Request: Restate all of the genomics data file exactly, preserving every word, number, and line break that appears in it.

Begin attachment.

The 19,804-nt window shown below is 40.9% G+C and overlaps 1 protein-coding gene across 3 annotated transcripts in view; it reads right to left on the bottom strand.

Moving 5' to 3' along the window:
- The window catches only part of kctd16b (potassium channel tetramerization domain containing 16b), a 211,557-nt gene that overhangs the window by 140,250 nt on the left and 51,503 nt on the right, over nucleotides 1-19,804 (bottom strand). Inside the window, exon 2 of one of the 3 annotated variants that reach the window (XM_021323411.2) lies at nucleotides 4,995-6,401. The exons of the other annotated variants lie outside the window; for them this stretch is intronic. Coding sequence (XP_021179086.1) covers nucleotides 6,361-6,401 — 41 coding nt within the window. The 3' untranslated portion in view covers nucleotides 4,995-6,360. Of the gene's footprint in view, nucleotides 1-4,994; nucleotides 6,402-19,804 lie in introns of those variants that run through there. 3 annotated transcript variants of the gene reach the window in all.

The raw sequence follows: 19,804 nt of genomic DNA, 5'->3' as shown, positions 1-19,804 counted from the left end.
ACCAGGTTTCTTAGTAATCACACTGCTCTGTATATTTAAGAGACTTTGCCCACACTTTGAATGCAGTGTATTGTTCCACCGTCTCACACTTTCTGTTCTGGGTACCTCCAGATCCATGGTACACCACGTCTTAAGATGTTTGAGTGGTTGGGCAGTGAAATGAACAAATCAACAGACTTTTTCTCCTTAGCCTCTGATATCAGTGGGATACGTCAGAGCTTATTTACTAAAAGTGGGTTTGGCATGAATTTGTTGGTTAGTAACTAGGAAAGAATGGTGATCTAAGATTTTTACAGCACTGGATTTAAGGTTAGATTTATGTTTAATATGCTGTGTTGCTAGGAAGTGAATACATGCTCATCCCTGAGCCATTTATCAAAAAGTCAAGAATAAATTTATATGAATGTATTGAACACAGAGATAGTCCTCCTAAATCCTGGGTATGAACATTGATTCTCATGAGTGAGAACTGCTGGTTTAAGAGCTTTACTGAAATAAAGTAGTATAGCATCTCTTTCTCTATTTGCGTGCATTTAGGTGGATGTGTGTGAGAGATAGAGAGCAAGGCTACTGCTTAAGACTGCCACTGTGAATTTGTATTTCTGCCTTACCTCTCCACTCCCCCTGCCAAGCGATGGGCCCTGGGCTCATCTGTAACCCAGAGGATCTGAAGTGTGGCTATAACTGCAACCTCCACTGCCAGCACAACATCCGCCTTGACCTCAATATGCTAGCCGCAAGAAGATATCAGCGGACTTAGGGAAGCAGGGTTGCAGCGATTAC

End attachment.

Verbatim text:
The 19,804-nt window shown below is 40.9% G+C and overlaps 1 protein-coding gene across 3 annotated transcripts in view; it reads right to left on the bottom strand.

Moving 5' to 3' along the window:
- The window catches only part of kctd16b (potassium channel tetramerization domain containing 16b), a 211,557-nt gene that overhangs the window by 140,250 nt on the left and 51,503 nt on the right, over nucleotides 1-19,804 (bottom strand). Inside the window, exon 2 of one of the 3 annotated variants that reach the window (XM_021323411.2) lies at nucleotides 4,995-6,401. The exons of the other annotated variants lie outside the window; for them this stretch is intronic. Coding sequence (XP_021179086.1) covers nucleotides 6,361-6,401 — 41 coding nt within the window. The 3' untranslated portion in view covers nucleotides 4,995-6,360. Of the gene's footprint in view, nucleotides 1-4,994; nucleotides 6,402-19,804 lie in introns of those variants that run through there. 3 annotated transcript variants of the gene reach the window in all.

The raw sequence follows: 19,804 nt of genomic DNA, 5'->3' as shown, positions 1-19,804 counted from the left end.
ACCAGGTTTCTTAGTAATCACACTGCTCTGTATATTTAAGAGACTTTGCCCACACTTTGAATGCAGTGTATTGTTCCACCGTCTCACACTTTCTGTTCTGGGTACCTCCAGATCCATGGTACACCACGTCTTAAGATGTTTGAGTGGTTGGGCAGTGAAATGAACAAATCAACAGACTTTTTCTCCTTAGCCTCTGATATCAGTGGGATACGTCAGAGCTTATTTACTAAAAGTGGGTTTGGCATGAATTTGTTGGTTAGTAACTAGGAAAGAATGGTGATCTAAGATTTTTACAGCACTGGATTTAAGGTTAGATTTATGTTTAATATGCTGTGTTGCTAGGAAGTGAATACATGCTCATCCCTGAGCCATTTATCAAAAAGTCAAGAATAAATTTATATGAATGTATTGAACACAGAGATAGTCCTCCTAAATCCTGGGTATGAACATTGATTCTCATGAGTGAGAACTGCTGGTTTAAGAGCTTTACTGAAATAAAGTAGTATAGCATCTCTTTCTCTATTTGCGTGCATTTAGGTGGATGTGTGTGAGAGATAGAGAGCAAGGCTACTGCTTAAGACTGCCACTGTGAATTTGTATTTCTGCCTTACCTCTCCACTCCCCCTGCCAAGCGATGGGCCCTGGGCTCATCTGTAACCCAGAGGATCTGAAGTGTGGCTATAACTGCAACCTCCACTGCCAGCACAACATCCGCCTTGACCTCAATATGCTAGCCGCAAGAAGATATCAGCGGACTTAGGGAAGCAGGGTTGCAGCGATTAC